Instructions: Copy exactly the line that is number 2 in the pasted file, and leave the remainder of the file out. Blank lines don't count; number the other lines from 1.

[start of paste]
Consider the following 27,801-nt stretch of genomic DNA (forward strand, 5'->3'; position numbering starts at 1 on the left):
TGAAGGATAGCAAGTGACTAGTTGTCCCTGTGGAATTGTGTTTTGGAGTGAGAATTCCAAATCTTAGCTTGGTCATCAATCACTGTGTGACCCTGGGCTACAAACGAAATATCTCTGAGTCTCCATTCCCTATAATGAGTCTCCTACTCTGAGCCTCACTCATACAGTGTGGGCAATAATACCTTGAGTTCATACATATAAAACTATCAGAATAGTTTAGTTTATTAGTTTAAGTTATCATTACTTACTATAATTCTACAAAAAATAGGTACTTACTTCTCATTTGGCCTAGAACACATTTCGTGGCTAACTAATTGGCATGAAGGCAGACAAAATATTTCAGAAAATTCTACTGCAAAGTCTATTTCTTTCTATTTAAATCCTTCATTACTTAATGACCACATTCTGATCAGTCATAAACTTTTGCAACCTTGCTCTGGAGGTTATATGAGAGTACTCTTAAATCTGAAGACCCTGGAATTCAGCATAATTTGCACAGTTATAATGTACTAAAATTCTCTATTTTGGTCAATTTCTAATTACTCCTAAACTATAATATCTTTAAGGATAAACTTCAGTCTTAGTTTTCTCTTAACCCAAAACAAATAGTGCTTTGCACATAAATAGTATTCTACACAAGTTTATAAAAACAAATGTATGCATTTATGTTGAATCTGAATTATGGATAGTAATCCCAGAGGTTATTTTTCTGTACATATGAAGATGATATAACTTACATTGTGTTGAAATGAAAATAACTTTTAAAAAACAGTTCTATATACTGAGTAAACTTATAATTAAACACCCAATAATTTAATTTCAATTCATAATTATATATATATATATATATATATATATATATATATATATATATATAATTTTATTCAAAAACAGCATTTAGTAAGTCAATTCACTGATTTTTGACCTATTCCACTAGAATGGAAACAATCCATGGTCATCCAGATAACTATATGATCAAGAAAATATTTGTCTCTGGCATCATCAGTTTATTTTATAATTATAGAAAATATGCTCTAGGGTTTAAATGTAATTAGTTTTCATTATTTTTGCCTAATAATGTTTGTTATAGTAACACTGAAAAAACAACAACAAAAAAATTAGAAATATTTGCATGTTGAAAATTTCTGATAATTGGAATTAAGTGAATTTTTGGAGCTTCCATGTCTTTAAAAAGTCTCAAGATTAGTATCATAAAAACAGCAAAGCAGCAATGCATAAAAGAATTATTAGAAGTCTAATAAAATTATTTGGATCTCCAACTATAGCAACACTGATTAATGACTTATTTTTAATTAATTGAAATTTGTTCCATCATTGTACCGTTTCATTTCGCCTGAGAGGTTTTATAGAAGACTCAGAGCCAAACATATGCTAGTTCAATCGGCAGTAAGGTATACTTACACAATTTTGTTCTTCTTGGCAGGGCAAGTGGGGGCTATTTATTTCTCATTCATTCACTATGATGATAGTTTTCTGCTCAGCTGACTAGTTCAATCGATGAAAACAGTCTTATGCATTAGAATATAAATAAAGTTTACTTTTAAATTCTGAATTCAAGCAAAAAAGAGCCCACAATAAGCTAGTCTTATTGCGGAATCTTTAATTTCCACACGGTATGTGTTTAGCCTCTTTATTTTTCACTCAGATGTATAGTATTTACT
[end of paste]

TGAAGGATAGCAAGTGACTAGTTGTCCCTGTGGAATTGTGTTTTGGAGTGAGAATTCCAAATCTTAGCTTGGTCATCAATCACTGTGTGACCCTGGGCTACAAACGAAATATCTCTGAGTCTCCATTCCCTATAATGAGTCTCCTACTCTGAGCCTCACTCATACAGTGTGGGCAATAATACCTTGAGTTCATACATATAAAACTATCAGAATAGTTTAGTTTATTAGTTTAAGTTATCATTACTTACTATAATTCTACAAAAAATAGGTACTTACTTCTCATTTGGCCTAGAACACATTTCGTGGCTAACTAATTGGCATGAAGGCAGACAAAATATTTCAGAAAATTCTACTGCAAAGTCTATTTCTTTCTATTTAAATCCTTCATTACTTAATGACCACATTCTGATCAGTCATAAACTTTTGCAACCTTGCTCTGGAGGTTATATGAGAGTACTCTTAAATCTGAAGACCCTGGAATTCAGCATAATTTGCACAGTTATAATGTACTAAAATTCTCTATTTTGGTCAATTTCTAATTACTCCTAAACTATAATATCTTTAAGGATAAACTTCAGTCTTAGTTTTCTCTTAACCCAAAACAAATAGTGCTTTGCACATAAATAGTATTCTACACAAGTTTATAAAAACAAATGTATGCATTTATGTTGAATCTGAATTATGGATAGTAATCCCAGAGGTTATTTTTCTGTACATATGAAGATGATATAACTTACATTGTGTTGAAATGAAAATAACTTTTAAAAAACAGTTCTATATACTGAGTAAACTTATAATTAAACACCCAATAATTTAATTTCAATTCATAATTATATATATATATATATATATATATATATATATATATATATATATAATTTTATTCAAAAACAGCATTTAGTAAGTCAATTCACTGATTTTTGACCTATTCCACTAGAATGGAAACAATCCATGGTCATCCAGATAACTATATGATCAAGAAAATATTTGTCTCTGGCATCATCAGTTTATTTTATAATTATAGAAAATATGCTCTAGGGTTTAAATGTAATTAGTTTTCATTATTTTTGCCTAATAATGTTTGTTATAGTAACACTGAAAAAACAACAACAAAAAAATTAGAAATATTTGCATGTTGAAAATTTCTGATAATTGGAATTAAGTGAATTTTTGGAGCTTCCATGTCTTTAAAAAGTCTCAAGATTAGTATCATAAAAACAGCAAAGCAGCAATGCATAAAAGAATTATTAGAAGTCTAATAAAATTATTTGGATCTCCAACTATAGCAACACTGATTAATGACTTATTTTTAATTAATTGAAATTTGTTCCATCATTGTACCGTTTCATTTCGCCTGAGAGGTTTTATAGAAGACTCAGAGCCAAACATATGCTAGTTCAATCGGCAGTAAGGTATACTTACACAATTTTGTTCTTCTTGGCAGGGCAAGTGGGGGCTATTTATTTCTCATTCATTCACTATGATGATAGTTTTCTGCTCAGCTGACTAGTTCAATCGATGAAAACAGTCTTATGCATTAGAATATAAATAAAGTTTACTTTTAAATTCTGAATTCAAGCAAAAAAGAGCCCACAATAAGCTAGTCTTATTGCGGAATCTTTAATTTCCACACGGTATGTGTTTAGCCTCTTTATTTTTCACTCAGATGTATAGTATTTACT